When you think of a potential conversation with an LGBT person, what might a dignified conversation that is "full of grace" sound like? What kind of questions would you ask?
How will you seek to communicate love, respect, and transparency as you talk with an LGBT person?
3. In the video, Andrew mentions Jesus' interaction with the Roman centurion (Matthew 8:5–13 or Luke 7:1–10) as an example of biblical reconciliation: " Jesus is the hinge: he came, died, rose again to reconcile God to human and human to human."
The Romans were the ruling occupiers of Israel at the time of Jesus. They were the ones with the power. But the centurion realized his power wasn't enough to heal his servant. As a Jewish man in that culture, Jesus didn't have much perceived power. Yet the centurion knew differently. He was willing to lay down his power because he needed Jesus. Jesus' response to this interaction was, "Truly I tell you, I have not found anyone in Israel with such great faith" (Matthew 8:10).
Describe the power you have, either individually or culturally.
How willing are you to put aside your power in order to be reconciled to someone who is LGBT, and how will you go about living intentionally past the power structures culture has dictated?
How might Philippians 2:3–4—"Do nothing out of selfish ambition or vain conceit. Rather, in humility value others above yourselves, not looking to your own interests but each of you to the interests of the others"—affect how you think about this?
An essential component of learning how to love is learning how to listen. If your group has time, complete your study by opening your heart and listening to one of the stories from the Real Stories section on the video.
Then go around the group and ask each person to tell one insight or action step they will take away from this session. Pray for each other and the stories that you heard as you shared.
Choose one of the following steps to further explore the session topic or to act on what you've learned. You may want to keep a journal of the steps you take, or discuss them in your next group gathering.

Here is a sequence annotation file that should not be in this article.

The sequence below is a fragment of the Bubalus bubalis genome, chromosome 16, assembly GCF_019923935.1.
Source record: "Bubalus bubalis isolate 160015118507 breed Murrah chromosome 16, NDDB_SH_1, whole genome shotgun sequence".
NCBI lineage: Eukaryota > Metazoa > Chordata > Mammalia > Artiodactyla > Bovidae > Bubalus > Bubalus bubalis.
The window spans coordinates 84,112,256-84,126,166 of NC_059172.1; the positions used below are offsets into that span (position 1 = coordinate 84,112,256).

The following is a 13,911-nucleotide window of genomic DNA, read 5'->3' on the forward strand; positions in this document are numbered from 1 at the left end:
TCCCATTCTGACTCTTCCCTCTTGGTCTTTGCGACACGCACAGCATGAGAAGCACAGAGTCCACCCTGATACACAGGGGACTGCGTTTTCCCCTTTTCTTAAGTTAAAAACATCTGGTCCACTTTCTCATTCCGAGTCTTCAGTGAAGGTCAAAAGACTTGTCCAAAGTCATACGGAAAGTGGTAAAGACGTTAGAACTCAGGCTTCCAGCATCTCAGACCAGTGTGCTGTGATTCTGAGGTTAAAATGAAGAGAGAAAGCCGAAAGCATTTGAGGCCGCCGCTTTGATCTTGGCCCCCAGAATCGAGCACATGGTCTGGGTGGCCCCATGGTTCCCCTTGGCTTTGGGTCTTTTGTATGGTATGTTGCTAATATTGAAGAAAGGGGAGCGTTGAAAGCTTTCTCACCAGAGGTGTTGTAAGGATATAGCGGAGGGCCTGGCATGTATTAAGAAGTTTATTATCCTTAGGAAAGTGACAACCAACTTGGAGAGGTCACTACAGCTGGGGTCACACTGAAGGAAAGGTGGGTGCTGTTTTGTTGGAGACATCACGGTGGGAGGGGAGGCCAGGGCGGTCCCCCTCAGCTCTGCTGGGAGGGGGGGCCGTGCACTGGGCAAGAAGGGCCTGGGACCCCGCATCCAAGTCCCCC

1. Brainstorm some ideas of what your community could do to engage in bridge-building activities between conservatives and LGBTs.
2. Name one thing you will do this week to learn about LGBT people or their culture. Here are some ideas to get you started:
Visit one of the websites under the heading in Appendix A that feels least like you (e.g., if you consider yourself conservative, visit a site under the heading "Progressive").
Read about the history of LGBT people in the United States.
Read an LGBT news outlet online, for example, the Windy City Times, Washington Blade, Metro Weekly, 365gay.com, Frontiers LA, or the Advocate.
Ask an LGBT person if they would be willing to share their story with you over coffee. Take care to listen and ask open-ended questions. No preaching allowed. And pay for the coffee.
3. Read the following Scriptures. Ask God to give you ideas of how to apply each passage to building a bridge with the LGBT community.
1 Timothy 4:15
Excerpted from Love Is an Orientation Participant's Guide by Andrew Marin. Copyright © 2013 by Andrew Marin and Ginny Olson. Excerpted by permission of ZONDERVAN.
All rights reserved. No part of this excerpt may be reproduced or reprinted without permission in writing from the publisher.
Excerpts are provided by Dial-A-Book Inc. solely for the personal use of visitors to this web site.
How to Use This Study
SESSION 1 Love Is Our Orientation
SESSION 2 Building Bridges
SESSION 3 Theology of Bridge Builders
SESSION 4 Answering Tough Questions
SESSION 5 Adolescents and Sexuality
SESSION 6 Living in the Tension
Appendix A: Website Resources
Appendix B: Living in the Tension Guide
Appendix C: Leader Tips